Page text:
In 1949 Marguerite Henry won the Newbery Medal for her novel King of the Wind. Many of the older Newbery winners have fallen into obscurity (when was the last time you saw a copy of Shen of the Sea?) but Henry’s story of a magnificent horse and boy who faithfully attends him continues to be a popular selection.
Perhaps the appeal lies in the unbending loyalty shown by Agba to his beloved stallion Sham. Born in Arabia and serving as one of the Sultan’s many stable boys, mute Agba feels a special bond with Sham, who is born with omens for both speed and misfortune. When Sham is chosen to be part of a gift of horses to Louis the Fourteenth, Agba is delighted to go with him. However, tragedy strikes, and the horses are not accepted. Sham is thrown out into the world, a beautiful horse forced into drudgery, with Agba determined to help him. In the end, through a series of fortuitous events, Sham goes on to become the famous Godolphin Arabian, sire of many amazing racers.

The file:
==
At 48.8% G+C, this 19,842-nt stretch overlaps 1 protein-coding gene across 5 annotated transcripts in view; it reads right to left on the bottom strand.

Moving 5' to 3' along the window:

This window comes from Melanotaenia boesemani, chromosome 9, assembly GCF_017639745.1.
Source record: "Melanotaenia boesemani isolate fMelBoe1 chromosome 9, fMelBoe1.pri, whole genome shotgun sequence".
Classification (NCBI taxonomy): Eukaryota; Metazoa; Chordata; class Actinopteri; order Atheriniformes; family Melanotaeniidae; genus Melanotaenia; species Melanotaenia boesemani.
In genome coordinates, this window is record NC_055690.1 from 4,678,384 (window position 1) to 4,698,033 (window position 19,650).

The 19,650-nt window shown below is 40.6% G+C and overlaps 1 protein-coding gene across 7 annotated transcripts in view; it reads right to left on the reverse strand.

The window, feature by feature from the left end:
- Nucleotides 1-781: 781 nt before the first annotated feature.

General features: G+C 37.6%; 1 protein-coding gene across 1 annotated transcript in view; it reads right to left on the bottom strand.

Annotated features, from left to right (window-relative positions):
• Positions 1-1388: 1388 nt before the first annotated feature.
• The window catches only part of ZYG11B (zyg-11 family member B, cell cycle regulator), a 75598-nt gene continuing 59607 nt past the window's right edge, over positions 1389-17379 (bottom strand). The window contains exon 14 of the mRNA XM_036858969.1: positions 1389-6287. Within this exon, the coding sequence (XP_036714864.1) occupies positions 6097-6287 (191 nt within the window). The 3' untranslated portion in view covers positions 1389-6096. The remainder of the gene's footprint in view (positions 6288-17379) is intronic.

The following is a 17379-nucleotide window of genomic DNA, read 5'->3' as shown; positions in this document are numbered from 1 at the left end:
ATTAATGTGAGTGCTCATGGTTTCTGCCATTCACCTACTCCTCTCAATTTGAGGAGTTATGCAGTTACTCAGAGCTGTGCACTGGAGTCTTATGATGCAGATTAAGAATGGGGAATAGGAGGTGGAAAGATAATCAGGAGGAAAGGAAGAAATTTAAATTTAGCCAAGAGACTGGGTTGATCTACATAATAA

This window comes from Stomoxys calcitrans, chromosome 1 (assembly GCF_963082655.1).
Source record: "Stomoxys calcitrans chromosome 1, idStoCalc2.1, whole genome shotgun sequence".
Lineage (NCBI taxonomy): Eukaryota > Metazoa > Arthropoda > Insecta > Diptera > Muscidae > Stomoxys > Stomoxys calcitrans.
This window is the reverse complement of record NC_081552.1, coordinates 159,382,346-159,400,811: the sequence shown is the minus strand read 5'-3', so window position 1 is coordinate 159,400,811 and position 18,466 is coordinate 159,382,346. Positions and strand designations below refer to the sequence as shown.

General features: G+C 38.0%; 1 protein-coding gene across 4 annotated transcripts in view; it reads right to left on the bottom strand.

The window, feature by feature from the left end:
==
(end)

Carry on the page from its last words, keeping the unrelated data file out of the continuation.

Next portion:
While the story probably owes as much to Henry’s imagination as it does to pure fact – very little is known about the early history of the Goldolphin Arabian – that does not detract from this story of optimism in the darkest times and complete faith in oneself and one’s friends.